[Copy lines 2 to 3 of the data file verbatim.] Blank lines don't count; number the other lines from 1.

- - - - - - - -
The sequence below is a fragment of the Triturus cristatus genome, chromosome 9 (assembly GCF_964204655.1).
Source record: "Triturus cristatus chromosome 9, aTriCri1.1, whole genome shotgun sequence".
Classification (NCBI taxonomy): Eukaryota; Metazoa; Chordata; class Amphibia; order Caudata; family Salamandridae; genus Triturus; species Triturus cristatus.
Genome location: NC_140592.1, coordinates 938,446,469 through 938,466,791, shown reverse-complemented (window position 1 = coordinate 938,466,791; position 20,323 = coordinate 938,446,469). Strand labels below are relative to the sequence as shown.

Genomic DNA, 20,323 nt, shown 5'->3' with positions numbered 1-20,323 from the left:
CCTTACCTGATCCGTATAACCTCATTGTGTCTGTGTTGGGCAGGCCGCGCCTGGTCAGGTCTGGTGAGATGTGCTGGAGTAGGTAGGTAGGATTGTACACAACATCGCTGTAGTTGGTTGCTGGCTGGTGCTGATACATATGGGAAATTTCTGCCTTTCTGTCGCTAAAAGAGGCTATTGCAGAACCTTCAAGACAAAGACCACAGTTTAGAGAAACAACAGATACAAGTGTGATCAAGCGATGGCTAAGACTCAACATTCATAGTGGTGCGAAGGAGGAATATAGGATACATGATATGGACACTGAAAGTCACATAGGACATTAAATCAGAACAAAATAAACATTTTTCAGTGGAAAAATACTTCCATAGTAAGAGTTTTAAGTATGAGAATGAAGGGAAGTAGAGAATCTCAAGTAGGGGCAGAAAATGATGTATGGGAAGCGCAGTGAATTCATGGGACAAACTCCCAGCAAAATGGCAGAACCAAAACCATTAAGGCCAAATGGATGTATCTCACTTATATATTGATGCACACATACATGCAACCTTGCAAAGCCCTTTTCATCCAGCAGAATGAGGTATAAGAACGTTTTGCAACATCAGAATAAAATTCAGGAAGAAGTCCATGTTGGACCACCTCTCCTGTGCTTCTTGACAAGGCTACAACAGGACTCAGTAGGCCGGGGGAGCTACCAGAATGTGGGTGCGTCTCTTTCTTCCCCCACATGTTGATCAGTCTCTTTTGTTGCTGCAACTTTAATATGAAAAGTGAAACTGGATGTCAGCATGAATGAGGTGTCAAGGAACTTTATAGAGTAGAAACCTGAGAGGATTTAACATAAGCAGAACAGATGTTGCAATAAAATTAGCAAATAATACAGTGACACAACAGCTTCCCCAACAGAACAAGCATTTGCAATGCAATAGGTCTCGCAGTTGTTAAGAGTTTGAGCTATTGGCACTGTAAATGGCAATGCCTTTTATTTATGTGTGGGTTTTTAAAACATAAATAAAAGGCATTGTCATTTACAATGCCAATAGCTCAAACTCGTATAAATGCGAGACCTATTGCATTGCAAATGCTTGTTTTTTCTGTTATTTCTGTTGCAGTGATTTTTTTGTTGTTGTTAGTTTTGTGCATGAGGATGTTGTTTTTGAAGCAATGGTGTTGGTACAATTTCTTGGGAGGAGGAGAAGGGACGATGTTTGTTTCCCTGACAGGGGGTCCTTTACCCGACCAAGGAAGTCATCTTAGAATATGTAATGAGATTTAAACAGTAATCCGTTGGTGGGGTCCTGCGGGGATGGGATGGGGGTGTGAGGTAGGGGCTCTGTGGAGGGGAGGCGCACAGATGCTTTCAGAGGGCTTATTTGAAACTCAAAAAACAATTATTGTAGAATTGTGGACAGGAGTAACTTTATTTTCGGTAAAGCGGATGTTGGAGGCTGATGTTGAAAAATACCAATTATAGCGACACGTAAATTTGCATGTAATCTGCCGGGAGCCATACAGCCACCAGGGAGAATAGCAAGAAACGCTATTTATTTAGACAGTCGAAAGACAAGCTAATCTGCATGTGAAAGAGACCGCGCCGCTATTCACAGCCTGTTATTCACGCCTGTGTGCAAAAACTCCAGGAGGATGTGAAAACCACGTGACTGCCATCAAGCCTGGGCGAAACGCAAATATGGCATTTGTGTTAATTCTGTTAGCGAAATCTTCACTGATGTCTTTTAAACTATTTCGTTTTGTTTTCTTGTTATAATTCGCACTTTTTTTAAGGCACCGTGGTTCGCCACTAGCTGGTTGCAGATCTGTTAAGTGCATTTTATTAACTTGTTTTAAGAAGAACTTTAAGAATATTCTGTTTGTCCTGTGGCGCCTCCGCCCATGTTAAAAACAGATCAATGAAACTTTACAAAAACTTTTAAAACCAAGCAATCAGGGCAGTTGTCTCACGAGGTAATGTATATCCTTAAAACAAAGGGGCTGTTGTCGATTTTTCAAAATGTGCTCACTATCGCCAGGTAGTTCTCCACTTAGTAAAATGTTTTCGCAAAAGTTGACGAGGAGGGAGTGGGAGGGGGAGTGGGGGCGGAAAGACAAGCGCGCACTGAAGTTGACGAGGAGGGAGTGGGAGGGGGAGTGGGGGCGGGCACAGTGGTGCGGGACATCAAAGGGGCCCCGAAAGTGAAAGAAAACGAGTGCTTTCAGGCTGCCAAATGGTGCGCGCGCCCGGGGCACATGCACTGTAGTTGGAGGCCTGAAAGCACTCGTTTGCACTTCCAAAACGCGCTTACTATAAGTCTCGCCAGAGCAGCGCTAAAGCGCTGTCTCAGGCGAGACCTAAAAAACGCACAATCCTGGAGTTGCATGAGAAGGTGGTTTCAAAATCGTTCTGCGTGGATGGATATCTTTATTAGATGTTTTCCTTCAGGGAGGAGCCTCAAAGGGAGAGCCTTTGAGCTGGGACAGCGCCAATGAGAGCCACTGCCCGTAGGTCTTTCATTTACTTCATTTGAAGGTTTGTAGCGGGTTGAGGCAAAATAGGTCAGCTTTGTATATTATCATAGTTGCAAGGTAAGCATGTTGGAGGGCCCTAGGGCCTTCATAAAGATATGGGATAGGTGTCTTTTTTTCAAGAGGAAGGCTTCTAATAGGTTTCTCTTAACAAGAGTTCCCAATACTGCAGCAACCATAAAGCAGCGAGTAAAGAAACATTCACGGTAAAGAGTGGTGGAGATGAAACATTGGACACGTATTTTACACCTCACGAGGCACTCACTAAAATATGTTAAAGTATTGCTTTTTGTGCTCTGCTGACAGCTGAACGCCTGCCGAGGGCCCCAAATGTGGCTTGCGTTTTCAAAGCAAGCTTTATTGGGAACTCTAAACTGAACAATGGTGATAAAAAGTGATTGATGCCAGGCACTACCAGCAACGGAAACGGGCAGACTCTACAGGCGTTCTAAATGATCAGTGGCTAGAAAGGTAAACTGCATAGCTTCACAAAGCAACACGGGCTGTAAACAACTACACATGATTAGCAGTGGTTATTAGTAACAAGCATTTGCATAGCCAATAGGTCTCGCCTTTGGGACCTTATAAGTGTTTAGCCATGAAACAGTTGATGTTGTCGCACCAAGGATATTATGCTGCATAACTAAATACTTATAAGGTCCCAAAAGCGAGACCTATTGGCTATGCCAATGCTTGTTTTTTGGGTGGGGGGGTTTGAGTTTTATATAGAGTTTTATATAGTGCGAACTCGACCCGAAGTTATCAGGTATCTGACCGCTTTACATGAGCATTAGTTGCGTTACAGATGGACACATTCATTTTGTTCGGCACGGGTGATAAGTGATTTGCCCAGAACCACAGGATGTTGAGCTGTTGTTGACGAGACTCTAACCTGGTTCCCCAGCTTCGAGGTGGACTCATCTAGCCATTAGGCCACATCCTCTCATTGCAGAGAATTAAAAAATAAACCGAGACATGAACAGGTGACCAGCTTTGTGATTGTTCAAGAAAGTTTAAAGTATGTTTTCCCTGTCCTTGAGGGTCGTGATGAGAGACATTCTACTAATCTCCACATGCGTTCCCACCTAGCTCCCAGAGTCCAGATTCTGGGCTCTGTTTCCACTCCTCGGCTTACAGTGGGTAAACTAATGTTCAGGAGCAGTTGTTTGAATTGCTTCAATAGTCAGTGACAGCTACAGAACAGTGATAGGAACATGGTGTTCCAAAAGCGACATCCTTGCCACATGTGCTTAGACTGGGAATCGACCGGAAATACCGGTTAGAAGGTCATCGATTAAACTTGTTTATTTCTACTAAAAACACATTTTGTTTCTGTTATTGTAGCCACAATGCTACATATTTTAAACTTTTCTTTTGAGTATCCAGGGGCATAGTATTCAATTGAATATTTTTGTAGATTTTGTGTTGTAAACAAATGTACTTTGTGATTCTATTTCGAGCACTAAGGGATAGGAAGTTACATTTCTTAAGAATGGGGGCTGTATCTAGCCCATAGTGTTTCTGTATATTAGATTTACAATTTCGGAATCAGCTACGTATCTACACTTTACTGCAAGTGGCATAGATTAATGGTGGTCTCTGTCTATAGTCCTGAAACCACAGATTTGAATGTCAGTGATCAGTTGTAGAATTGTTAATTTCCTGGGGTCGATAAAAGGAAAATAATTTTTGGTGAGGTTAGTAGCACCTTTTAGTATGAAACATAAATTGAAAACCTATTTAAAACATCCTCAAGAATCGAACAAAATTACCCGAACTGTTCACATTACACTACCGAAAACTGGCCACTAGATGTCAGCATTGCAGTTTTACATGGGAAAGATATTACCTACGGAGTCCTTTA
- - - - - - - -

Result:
Source record: "Triturus cristatus chromosome 9, aTriCri1.1, whole genome shotgun sequence".
Classification (NCBI taxonomy): Eukaryota; Metazoa; Chordata; class Amphibia; order Caudata; family Salamandridae; genus Triturus; species Triturus cristatus.